It’s now 2014 and I think the same thing, though sadly that killer site has not yet come to be. What? We have iPhones, grumpy cat, angry birds, and $19 billion messaging apps, but audio drama still hasn’t made it from the transition from obscurity to mainstream?
Sigh. It frustrates me, too.
What’s also frustrating, it that it is really, really hard to find great new material. When you find a sizzling new radio play, it floors me (winner of this contest recently is the Dublin-based dark comedies Any Other Dublin). It reminds me of why I’m in this, what makes audio drama so good.
Part of this is because there just honestly isn’t that much great stuff being produced. For every The Truth (and truly, there is only one), there are dozens of hackneyed, tired, stock-FX’ed fan fic shows recorded in someone’s basement while their roommate snores in the next room. The internet has made it so that this material gets out there and mixed in with the great stuff. So when someone goes into the iTunes store and starts surfing for audio drama… well, God help them.
I say this as someone who loves podcasting. Podcasting is what has made FinalRune what it is and without it I certainly wouldn’t have made it into the Wall Street Journal or even my local daily paper. But if audio drama has a future, it needs to get past podcasting. Podcasting may be able to support a few extraordinary titles that break away from the norm – the We’re Alive‘s and the Nightvale‘s – but most shows aren’t going to get that success. Many shows are excellent one offs or mini-series, well worth a listen, but not with the staying power to attain a cult following. The people who make those kinds of shows are producers first and foremost, and their lack of a marketing machine to back them up stands in the way of getting those titles to the average listener. The fact that the fan-fic creators tend to be more versed in the internet than the talented producers is particularly unjust.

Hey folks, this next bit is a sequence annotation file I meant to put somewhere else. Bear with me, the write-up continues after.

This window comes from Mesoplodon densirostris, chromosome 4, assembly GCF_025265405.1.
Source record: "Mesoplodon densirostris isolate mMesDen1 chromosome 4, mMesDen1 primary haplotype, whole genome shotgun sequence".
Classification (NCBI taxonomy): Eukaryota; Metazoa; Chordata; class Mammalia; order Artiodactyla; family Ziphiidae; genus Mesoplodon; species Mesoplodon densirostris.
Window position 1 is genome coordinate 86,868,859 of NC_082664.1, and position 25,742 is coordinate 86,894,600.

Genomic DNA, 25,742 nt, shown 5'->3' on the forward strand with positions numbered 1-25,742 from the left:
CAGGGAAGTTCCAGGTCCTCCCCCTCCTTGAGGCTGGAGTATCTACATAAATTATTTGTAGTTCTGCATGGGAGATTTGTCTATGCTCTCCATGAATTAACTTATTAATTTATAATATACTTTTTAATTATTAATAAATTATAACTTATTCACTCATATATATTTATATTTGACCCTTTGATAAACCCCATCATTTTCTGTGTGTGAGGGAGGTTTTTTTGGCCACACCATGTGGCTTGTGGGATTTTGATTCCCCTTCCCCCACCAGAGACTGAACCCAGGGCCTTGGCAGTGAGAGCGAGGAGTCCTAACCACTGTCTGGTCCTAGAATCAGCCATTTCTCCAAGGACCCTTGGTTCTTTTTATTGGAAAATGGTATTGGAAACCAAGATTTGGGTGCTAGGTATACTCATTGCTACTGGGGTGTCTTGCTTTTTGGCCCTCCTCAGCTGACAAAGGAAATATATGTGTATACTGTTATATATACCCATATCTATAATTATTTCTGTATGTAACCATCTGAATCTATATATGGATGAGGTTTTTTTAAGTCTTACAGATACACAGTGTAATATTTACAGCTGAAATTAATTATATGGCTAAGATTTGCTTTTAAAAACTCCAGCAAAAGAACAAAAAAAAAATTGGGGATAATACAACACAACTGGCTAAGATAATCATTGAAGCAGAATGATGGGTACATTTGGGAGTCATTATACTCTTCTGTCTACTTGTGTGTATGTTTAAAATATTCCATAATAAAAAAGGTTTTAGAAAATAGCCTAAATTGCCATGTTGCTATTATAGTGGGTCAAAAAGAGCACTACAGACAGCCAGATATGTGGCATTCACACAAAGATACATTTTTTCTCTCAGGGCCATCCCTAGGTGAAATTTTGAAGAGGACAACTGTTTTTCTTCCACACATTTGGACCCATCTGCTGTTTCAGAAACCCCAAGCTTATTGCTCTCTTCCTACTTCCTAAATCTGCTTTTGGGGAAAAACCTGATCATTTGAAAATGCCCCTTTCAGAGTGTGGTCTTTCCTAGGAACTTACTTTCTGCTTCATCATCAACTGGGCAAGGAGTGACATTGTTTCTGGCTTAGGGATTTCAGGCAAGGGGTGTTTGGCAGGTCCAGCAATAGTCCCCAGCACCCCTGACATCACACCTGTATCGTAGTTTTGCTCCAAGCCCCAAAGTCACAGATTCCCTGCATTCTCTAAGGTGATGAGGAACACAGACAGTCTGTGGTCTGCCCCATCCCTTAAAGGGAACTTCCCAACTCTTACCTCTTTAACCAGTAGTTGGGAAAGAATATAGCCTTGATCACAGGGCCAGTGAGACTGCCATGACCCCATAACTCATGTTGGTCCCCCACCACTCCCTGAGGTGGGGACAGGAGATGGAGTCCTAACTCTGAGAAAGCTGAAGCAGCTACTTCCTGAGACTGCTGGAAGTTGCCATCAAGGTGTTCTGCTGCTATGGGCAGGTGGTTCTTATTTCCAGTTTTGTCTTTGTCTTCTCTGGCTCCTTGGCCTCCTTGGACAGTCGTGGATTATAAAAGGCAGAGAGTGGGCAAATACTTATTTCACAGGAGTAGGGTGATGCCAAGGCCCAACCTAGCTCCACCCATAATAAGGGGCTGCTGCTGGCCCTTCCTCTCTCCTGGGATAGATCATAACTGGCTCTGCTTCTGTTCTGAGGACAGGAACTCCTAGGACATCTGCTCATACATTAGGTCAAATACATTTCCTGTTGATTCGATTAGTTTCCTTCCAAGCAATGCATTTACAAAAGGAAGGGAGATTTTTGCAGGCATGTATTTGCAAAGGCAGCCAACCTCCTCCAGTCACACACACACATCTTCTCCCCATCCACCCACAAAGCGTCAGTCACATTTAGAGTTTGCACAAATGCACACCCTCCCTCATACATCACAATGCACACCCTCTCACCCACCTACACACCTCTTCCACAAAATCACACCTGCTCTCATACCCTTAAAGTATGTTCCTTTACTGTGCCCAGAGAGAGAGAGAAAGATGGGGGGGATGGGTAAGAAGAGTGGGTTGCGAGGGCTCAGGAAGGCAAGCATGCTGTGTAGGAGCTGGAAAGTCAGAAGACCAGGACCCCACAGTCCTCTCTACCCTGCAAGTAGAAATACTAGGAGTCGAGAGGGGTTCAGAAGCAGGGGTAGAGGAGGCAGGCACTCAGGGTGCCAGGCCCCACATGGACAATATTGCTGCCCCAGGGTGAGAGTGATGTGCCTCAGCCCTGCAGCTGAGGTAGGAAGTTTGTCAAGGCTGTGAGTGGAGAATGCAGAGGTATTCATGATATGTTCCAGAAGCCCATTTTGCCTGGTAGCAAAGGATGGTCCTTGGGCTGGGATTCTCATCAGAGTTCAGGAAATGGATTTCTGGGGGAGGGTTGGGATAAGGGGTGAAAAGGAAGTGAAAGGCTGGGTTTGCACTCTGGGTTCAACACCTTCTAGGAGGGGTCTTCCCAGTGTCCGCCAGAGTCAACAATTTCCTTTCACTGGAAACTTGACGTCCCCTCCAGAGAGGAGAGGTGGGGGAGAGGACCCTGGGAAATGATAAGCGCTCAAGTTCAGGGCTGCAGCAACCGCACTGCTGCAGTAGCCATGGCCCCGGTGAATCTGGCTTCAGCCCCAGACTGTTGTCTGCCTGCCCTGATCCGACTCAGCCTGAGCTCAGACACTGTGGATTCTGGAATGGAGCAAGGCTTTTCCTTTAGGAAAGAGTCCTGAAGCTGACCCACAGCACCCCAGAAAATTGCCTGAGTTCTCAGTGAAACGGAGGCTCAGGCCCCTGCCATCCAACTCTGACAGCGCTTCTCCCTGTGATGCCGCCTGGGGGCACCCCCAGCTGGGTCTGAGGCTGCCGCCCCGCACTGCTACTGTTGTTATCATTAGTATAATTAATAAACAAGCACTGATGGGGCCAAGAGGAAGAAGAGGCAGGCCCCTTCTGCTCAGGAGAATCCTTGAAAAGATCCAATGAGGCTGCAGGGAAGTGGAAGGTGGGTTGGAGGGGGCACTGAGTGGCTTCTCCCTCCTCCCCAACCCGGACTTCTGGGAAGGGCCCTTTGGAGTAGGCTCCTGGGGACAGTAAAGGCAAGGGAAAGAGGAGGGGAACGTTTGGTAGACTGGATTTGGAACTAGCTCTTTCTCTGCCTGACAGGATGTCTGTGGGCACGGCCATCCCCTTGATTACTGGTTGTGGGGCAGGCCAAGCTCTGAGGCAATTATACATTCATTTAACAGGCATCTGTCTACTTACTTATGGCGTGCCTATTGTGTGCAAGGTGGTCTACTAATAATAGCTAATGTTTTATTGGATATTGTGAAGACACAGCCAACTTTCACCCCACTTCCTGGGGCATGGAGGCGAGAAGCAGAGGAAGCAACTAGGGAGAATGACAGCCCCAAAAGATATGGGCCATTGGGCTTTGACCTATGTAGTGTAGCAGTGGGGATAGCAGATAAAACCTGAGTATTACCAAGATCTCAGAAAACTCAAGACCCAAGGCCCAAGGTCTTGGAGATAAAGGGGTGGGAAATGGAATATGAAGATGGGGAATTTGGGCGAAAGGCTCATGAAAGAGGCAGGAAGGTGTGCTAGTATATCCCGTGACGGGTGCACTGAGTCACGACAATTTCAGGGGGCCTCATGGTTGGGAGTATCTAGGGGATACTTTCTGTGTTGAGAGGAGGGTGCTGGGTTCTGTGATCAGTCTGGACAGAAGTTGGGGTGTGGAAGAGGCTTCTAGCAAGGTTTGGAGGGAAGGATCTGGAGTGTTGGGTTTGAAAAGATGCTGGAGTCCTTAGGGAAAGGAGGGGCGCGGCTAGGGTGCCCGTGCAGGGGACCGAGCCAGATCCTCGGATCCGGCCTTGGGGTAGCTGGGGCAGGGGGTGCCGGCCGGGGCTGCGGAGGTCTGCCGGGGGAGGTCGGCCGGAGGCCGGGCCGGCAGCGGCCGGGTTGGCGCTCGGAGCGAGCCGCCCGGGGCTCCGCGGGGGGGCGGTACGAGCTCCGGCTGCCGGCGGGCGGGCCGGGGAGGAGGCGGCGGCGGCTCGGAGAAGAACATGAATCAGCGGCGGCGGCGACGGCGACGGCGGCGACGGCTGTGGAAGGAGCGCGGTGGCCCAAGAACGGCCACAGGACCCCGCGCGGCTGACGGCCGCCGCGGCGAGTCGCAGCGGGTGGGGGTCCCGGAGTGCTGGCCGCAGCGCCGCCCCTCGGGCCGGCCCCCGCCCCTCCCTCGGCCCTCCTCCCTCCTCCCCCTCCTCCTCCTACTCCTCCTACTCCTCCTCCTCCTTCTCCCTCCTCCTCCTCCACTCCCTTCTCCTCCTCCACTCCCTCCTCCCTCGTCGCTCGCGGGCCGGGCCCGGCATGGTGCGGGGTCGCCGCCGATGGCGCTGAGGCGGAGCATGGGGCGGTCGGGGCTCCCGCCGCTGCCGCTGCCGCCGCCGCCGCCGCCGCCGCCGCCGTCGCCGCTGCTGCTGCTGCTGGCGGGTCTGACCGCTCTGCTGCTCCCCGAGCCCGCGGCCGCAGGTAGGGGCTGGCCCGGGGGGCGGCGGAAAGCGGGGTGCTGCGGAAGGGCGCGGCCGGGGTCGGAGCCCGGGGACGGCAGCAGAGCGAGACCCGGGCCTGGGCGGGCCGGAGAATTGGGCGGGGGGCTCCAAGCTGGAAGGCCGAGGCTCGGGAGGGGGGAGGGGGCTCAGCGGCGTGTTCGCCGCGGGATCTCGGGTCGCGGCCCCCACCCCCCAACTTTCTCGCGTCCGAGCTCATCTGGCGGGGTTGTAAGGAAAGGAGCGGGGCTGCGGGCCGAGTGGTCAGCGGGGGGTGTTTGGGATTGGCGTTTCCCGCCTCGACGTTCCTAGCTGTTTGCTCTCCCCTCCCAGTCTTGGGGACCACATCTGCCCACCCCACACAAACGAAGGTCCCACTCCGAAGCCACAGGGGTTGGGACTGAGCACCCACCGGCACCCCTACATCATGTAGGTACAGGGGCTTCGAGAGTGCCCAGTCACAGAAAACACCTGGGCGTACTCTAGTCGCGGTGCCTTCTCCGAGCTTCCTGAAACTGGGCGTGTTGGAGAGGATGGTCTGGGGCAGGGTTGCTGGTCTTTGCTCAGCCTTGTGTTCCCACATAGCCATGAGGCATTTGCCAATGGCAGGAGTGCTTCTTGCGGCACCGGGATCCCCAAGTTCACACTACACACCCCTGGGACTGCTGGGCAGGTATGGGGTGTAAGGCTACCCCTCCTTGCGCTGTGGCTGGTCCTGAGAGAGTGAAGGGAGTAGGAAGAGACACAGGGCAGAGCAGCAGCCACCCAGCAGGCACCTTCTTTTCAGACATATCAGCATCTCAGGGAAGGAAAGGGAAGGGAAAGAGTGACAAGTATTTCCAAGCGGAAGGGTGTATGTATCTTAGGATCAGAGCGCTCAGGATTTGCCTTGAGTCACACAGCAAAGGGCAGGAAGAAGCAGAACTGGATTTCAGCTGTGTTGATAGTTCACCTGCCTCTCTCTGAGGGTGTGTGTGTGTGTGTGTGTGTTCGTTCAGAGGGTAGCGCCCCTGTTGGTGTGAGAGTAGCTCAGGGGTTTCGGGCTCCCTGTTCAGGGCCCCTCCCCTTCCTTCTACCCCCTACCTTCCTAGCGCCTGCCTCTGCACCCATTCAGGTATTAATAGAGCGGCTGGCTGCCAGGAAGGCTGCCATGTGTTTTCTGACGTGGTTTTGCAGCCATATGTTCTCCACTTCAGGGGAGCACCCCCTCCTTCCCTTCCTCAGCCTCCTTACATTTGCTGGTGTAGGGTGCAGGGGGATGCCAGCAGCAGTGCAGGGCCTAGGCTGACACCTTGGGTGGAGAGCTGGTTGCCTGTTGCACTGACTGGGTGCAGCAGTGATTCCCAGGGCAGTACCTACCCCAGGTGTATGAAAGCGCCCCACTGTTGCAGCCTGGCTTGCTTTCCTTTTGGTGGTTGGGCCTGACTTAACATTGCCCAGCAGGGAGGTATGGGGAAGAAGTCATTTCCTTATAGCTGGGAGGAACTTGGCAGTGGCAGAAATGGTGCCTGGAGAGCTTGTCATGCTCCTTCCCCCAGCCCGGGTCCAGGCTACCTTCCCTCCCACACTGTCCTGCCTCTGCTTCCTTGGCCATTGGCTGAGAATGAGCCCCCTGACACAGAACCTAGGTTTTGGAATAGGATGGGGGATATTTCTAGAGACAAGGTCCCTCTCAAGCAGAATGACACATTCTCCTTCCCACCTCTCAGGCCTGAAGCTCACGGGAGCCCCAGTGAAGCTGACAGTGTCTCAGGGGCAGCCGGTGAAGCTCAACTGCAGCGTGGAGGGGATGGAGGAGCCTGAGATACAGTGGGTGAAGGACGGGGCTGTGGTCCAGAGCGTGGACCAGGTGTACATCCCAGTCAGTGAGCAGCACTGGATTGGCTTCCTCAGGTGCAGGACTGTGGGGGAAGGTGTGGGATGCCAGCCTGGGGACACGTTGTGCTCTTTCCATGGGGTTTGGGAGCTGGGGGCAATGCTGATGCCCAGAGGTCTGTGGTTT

So, what to do? Audible.com is so vast that it beggars description – it’s almost impossible to distinguish audio drama titles from the crowd, and even if you do purchase through Audible the royalties paid out to the producer are so miniscule that they’ll never be able to fund new productions with it. And don’t even get me started on CD sales. My thoughts on pay per download are known. Crowdfunding is promising and several producers (myself included) have used it to good effect. But crowdfunding alone can’t run an industry.
This brings me back to the App. Audio drama needs a store.
Since the Lodestone Catalog closed in 2007, there has been no purpose-made catalog for purchasing audio drama productions. There is no front-door, no easy portal to the insane wondrous mind-bending joy of the medium. If someone asks a friend, “Hey, I liked this, how do I get more of it?” the best they can do is send their friend down the rabbit hole of the iTunes store search feed.
Some people enjoy panning the great wide ‘net in a desperate hope for gold, but most people have 100,000 other things to get to and wading through crummy RSS feeds is not on their to-do list. People do not give bad audio second chances. Which is why we need curated content – the good stuff – delivered by an incredible simple to use and elegant mobile App. Think Pandora for audio drama.
I have started down this foray myself, with fits and starts (and you can see the results thus far on my sister site, Radio Drama Revival).